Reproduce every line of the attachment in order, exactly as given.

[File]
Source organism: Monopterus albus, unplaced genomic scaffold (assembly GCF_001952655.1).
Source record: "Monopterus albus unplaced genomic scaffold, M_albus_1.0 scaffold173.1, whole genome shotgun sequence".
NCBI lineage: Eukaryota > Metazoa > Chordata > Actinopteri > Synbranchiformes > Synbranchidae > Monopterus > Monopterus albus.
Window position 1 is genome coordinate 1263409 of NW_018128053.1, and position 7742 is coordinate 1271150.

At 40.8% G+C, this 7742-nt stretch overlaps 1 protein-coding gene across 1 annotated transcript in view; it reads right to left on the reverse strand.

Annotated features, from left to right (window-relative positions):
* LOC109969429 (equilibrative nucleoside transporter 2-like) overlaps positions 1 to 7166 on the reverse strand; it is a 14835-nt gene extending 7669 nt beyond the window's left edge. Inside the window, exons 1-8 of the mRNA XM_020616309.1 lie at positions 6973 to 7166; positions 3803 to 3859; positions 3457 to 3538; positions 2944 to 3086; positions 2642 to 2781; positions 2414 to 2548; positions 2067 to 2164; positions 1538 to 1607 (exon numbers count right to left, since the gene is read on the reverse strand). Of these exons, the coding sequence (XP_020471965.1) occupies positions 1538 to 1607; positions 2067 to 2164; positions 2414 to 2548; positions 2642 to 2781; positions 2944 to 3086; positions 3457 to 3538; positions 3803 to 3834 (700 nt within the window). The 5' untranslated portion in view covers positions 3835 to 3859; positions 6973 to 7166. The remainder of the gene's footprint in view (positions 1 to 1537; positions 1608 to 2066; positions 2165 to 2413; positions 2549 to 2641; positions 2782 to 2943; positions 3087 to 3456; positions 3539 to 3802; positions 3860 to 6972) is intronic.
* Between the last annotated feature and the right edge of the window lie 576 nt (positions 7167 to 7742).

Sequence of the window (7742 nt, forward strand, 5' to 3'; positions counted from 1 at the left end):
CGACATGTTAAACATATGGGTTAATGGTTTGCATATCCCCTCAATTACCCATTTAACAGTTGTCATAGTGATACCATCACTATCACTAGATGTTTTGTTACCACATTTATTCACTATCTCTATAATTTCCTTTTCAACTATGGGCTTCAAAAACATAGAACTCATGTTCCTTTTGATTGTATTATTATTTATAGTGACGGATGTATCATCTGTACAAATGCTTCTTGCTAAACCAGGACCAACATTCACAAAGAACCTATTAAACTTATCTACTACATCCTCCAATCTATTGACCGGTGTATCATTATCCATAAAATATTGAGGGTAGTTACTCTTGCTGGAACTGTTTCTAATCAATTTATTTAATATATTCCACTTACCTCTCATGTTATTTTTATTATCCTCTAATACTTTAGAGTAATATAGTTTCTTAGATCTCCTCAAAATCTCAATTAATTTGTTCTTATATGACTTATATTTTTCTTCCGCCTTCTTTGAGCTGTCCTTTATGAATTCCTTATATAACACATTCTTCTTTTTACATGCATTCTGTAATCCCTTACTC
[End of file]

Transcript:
Source organism: Monopterus albus, unplaced genomic scaffold (assembly GCF_001952655.1).
Source record: "Monopterus albus unplaced genomic scaffold, M_albus_1.0 scaffold173.1, whole genome shotgun sequence".
NCBI lineage: Eukaryota > Metazoa > Chordata > Actinopteri > Synbranchiformes > Synbranchidae > Monopterus > Monopterus albus.
Window position 1 is genome coordinate 1263409 of NW_018128053.1, and position 7742 is coordinate 1271150.

At 40.8% G+C, this 7742-nt stretch overlaps 1 protein-coding gene across 1 annotated transcript in view; it reads right to left on the reverse strand.

Annotated features, from left to right (window-relative positions):
* LOC109969429 (equilibrative nucleoside transporter 2-like) overlaps positions 1 to 7166 on the reverse strand; it is a 14835-nt gene extending 7669 nt beyond the window's left edge. Inside the window, exons 1-8 of the mRNA XM_020616309.1 lie at positions 6973 to 7166; positions 3803 to 3859; positions 3457 to 3538; positions 2944 to 3086; positions 2642 to 2781; positions 2414 to 2548; positions 2067 to 2164; positions 1538 to 1607 (exon numbers count right to left, since the gene is read on the reverse strand). Of these exons, the coding sequence (XP_020471965.1) occupies positions 1538 to 1607; positions 2067 to 2164; positions 2414 to 2548; positions 2642 to 2781; positions 2944 to 3086; positions 3457 to 3538; positions 3803 to 3834 (700 nt within the window). The 5' untranslated portion in view covers positions 3835 to 3859; positions 6973 to 7166. The remainder of the gene's footprint in view (positions 1 to 1537; positions 1608 to 2066; positions 2165 to 2413; positions 2549 to 2641; positions 2782 to 2943; positions 3087 to 3456; positions 3539 to 3802; positions 3860 to 6972) is intronic.
* Between the last annotated feature and the right edge of the window lie 576 nt (positions 7167 to 7742).

Sequence of the window (7742 nt, forward strand, 5' to 3'; positions counted from 1 at the left end):
CGACATGTTAAACATATGGGTTAATGGTTTGCATATCCCCTCAATTACCCATTTAACAGTTGTCATAGTGATACCATCACTATCACTAGATGTTTTGTTACCACATTTATTCACTATCTCTATAATTTCCTTTTCAACTATGGGCTTCAAAAACATAGAACTCATGTTCCTTTTGATTGTATTATTATTTATAGTGACGGATGTATCATCTGTACAAATGCTTCTTGCTAAACCAGGACCAACATTCACAAAGAACCTATTAAACTTATCTACTACATCCTCCAATCTATTGACCGGTGTATCATTATCCATAAAATATTGAGGGTAGTTACTCTTGCTGGAACTGTTTCTAATCAATTTATTTAATATATTCCACTTACCTCTCATGTTATTTTTATTATCCTCTAATACTTTAGAGTAATATAGTTTCTTAGATCTCCTCAAAATCTCAATTAATTTGTTCTTATATGACTTATATTTTTCTTCCGCCTTCTTTGAGCTGTCCTTTATGAATTCCTTATATAACACATTCTTCTTTTTACATGCATTCTGTAATCCCTTACTC